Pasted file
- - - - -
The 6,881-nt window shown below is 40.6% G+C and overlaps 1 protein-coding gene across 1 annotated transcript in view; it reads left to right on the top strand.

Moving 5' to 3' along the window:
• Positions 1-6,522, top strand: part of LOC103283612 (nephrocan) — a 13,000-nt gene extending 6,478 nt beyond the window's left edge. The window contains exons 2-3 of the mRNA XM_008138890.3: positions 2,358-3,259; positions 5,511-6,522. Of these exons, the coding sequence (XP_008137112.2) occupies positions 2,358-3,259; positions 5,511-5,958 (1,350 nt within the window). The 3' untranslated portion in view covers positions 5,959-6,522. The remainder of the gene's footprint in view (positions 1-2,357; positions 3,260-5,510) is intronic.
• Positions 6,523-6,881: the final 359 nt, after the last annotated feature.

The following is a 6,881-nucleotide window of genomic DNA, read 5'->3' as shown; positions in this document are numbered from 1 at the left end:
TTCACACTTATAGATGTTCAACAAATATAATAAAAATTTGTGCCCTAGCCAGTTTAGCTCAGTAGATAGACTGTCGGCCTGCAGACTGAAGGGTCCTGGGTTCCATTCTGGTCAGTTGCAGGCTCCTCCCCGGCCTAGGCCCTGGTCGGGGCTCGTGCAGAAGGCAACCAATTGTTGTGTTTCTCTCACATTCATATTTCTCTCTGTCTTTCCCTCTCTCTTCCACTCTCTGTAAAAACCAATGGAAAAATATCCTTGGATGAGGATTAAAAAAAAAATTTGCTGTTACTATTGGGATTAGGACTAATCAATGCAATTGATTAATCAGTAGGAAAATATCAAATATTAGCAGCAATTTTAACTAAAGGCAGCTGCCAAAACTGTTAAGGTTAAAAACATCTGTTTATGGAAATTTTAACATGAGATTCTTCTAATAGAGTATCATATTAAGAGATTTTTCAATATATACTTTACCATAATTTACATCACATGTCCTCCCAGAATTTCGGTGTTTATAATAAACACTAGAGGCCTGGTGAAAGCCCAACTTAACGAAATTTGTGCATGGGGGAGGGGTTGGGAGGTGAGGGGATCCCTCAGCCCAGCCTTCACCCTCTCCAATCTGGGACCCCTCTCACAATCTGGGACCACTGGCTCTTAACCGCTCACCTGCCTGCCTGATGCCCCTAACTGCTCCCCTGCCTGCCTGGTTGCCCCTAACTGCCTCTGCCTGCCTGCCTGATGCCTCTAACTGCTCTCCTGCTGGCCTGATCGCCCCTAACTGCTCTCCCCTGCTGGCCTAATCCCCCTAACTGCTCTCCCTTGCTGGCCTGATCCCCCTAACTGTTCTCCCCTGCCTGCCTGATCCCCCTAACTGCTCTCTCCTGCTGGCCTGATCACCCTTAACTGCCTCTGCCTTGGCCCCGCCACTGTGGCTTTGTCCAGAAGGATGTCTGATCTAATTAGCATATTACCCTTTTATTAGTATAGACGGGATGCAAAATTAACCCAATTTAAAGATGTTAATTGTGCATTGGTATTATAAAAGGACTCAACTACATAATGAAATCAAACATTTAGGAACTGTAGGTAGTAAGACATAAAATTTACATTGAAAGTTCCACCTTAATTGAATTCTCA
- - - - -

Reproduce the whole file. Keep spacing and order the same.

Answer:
The 6,881-nt window shown below is 40.6% G+C and overlaps 1 protein-coding gene across 1 annotated transcript in view; it reads left to right on the top strand.

Moving 5' to 3' along the window:
• Positions 1-6,522, top strand: part of LOC103283612 (nephrocan) — a 13,000-nt gene extending 6,478 nt beyond the window's left edge. The window contains exons 2-3 of the mRNA XM_008138890.3: positions 2,358-3,259; positions 5,511-6,522. Of these exons, the coding sequence (XP_008137112.2) occupies positions 2,358-3,259; positions 5,511-5,958 (1,350 nt within the window). The 3' untranslated portion in view covers positions 5,959-6,522. The remainder of the gene's footprint in view (positions 1-2,357; positions 3,260-5,510) is intronic.
• Positions 6,523-6,881: the final 359 nt, after the last annotated feature.

The following is a 6,881-nucleotide window of genomic DNA, read 5'->3' as shown; positions in this document are numbered from 1 at the left end:
TTCACACTTATAGATGTTCAACAAATATAATAAAAATTTGTGCCCTAGCCAGTTTAGCTCAGTAGATAGACTGTCGGCCTGCAGACTGAAGGGTCCTGGGTTCCATTCTGGTCAGTTGCAGGCTCCTCCCCGGCCTAGGCCCTGGTCGGGGCTCGTGCAGAAGGCAACCAATTGTTGTGTTTCTCTCACATTCATATTTCTCTCTGTCTTTCCCTCTCTCTTCCACTCTCTGTAAAAACCAATGGAAAAATATCCTTGGATGAGGATTAAAAAAAAAATTTGCTGTTACTATTGGGATTAGGACTAATCAATGCAATTGATTAATCAGTAGGAAAATATCAAATATTAGCAGCAATTTTAACTAAAGGCAGCTGCCAAAACTGTTAAGGTTAAAAACATCTGTTTATGGAAATTTTAACATGAGATTCTTCTAATAGAGTATCATATTAAGAGATTTTTCAATATATACTTTACCATAATTTACATCACATGTCCTCCCAGAATTTCGGTGTTTATAATAAACACTAGAGGCCTGGTGAAAGCCCAACTTAACGAAATTTGTGCATGGGGGAGGGGTTGGGAGGTGAGGGGATCCCTCAGCCCAGCCTTCACCCTCTCCAATCTGGGACCCCTCTCACAATCTGGGACCACTGGCTCTTAACCGCTCACCTGCCTGCCTGATGCCCCTAACTGCTCCCCTGCCTGCCTGGTTGCCCCTAACTGCCTCTGCCTGCCTGCCTGATGCCTCTAACTGCTCTCCTGCTGGCCTGATCGCCCCTAACTGCTCTCCCCTGCTGGCCTAATCCCCCTAACTGCTCTCCCTTGCTGGCCTGATCCCCCTAACTGTTCTCCCCTGCCTGCCTGATCCCCCTAACTGCTCTCTCCTGCTGGCCTGATCACCCTTAACTGCCTCTGCCTTGGCCCCGCCACTGTGGCTTTGTCCAGAAGGATGTCTGATCTAATTAGCATATTACCCTTTTATTAGTATAGACGGGATGCAAAATTAACCCAATTTAAAGATGTTAATTGTGCATTGGTATTATAAAAGGACTCAACTACATAATGAAATCAAACATTTAGGAACTGTAGGTAGTAAGACATAAAATTTACATTGAAAGTTCCACCTTAATTGAATTCTCA